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How to block Po Sites for Child Safety

By Charles Hopkins Published 06/2/2006 | Internet

The internet is a mixed blessing. It is an astounding resource the uses of which are limited only by your imagination. It can be the source of information and income, but it can also be used for deviant and destructive purposes. Children are the commonest victims of the ambiguous nature of the internet, because they do not have the judgment to know what's good for them and what is not, and to avoid what is not appropriate.

The internet is largely an unpoliced and unmediated place where under the cover of anonymity people can upload or download things that they wouldn't admit to using in a more intimate situation. Online pornography has become such a roaring business partly because of this incognito appeal. How do you prevent your child from getting access to these materials, which are available freely on the information superhighway?

You can protect them with the use of software that can be configured to block sites and materials which do not conform with your moral standards.

First, consider using a pop-up blocker. A large amount of pornographic material is disseminated in the form of unwanted windows that pop up in front of the legitimate page you're trying to read. The Service Pack 2 for Microsoft Windows XP© adds this capability to the default Windows browser, Internet Explorer©. If you don't have SP2 yet, it's about time you updated your system.

Alternatively, you can use the freely downloadable Firefox browser that most people agree is much superior to Internet Explorer in all respects, as also in the pop-up blocking ability. There are also a number of extensions that you can add to it to enhance its capabilities.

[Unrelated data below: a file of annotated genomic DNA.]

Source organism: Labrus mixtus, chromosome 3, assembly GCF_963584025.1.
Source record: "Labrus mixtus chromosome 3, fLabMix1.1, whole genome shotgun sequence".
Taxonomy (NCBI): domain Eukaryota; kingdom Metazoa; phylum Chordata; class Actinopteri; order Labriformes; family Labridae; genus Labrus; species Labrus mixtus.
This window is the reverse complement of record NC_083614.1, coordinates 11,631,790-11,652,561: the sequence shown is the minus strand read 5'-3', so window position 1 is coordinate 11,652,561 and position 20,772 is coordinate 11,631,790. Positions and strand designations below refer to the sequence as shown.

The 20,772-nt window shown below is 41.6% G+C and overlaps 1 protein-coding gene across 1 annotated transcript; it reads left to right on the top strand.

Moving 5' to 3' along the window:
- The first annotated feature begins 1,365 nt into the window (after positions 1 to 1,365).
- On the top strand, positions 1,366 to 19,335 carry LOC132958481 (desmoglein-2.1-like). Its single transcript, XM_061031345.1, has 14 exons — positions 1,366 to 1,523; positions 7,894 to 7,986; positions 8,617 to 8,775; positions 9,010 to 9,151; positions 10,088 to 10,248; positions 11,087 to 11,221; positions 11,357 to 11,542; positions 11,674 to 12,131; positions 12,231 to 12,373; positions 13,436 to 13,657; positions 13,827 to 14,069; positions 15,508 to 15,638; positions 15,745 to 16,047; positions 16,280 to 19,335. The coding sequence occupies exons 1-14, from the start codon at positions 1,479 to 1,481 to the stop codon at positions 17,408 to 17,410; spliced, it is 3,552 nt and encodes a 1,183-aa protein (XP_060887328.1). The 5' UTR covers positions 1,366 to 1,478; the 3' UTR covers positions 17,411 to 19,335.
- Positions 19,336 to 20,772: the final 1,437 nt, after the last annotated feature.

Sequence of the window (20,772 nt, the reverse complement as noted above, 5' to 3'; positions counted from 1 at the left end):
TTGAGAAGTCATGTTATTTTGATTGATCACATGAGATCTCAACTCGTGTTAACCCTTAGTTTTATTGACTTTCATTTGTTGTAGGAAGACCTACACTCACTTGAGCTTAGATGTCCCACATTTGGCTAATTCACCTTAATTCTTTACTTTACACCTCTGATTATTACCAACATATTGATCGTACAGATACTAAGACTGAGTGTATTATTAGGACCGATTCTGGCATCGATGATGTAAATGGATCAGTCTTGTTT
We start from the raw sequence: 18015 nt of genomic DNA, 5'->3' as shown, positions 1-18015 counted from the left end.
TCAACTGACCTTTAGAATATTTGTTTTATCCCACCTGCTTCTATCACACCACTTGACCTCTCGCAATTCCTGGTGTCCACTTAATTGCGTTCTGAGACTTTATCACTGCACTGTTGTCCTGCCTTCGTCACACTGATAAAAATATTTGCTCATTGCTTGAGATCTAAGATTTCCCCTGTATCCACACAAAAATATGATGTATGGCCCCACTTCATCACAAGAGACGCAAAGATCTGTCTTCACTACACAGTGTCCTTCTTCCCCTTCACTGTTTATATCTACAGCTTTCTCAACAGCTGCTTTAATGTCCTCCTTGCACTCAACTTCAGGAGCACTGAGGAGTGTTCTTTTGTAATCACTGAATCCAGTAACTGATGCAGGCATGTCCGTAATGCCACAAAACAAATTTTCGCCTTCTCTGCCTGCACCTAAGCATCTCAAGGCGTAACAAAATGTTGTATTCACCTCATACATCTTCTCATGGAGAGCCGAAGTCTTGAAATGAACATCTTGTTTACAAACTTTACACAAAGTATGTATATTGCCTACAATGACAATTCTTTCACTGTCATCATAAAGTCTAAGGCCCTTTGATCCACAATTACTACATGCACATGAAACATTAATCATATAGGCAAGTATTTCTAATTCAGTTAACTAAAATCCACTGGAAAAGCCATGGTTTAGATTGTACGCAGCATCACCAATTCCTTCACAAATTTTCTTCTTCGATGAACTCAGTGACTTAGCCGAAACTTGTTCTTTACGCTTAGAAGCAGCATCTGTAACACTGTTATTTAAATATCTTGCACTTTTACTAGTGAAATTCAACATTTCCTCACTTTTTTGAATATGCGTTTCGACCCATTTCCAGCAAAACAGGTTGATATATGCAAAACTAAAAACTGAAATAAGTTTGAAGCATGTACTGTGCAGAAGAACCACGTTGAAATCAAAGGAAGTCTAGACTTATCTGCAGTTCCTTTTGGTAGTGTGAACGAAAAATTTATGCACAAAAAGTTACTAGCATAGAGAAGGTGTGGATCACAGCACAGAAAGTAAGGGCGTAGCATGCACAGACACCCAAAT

Often your child may receive e-mails which contain links to pornographic websites. You can teach your e-mail program to identify these as unwanted mail (also known as spam), so that they can be deleted even before they reach your child's inbox. There are many free e-mail programs, and one of the best with these identifying ability built-in is known as Thunderbird. This uses a state of the art technology known as spam-assassin to block unwanted content.

It is often very useful to configure your internet connection so that it accesses the web not directly but through a proxy. You can then configure the proxy software to block traffic to or from a list of websites that you can edit. Most proxies available for the windows platforms are commercial products, and some of them are quite good.

If you want a non-commercial yet top-class solution, you may want to look at squid, which unfortunately runs only on Linux, the new rival to Windows. If you have an old spare computer at home that you're thinking of putting on the garage sale, ask a techie friend to install Linux on it and configure squid, so that it can act as the gateway through which your Windows machines connect to the internet.

Also, use the inherent firewalling capabilities of Linux to block certain types or sources of traffic. Windows too has firewall solutions, but they are generally less configurable and more restrictive. For one of the better offerings, try ZoneAlarm. You can download a demo version from here.

Although you may not be technologically sound, the safety of your child requires you to take some interest and make an effort. If you cannot do it yourself, ask a friend who can, or pay a support guy who will do it for money.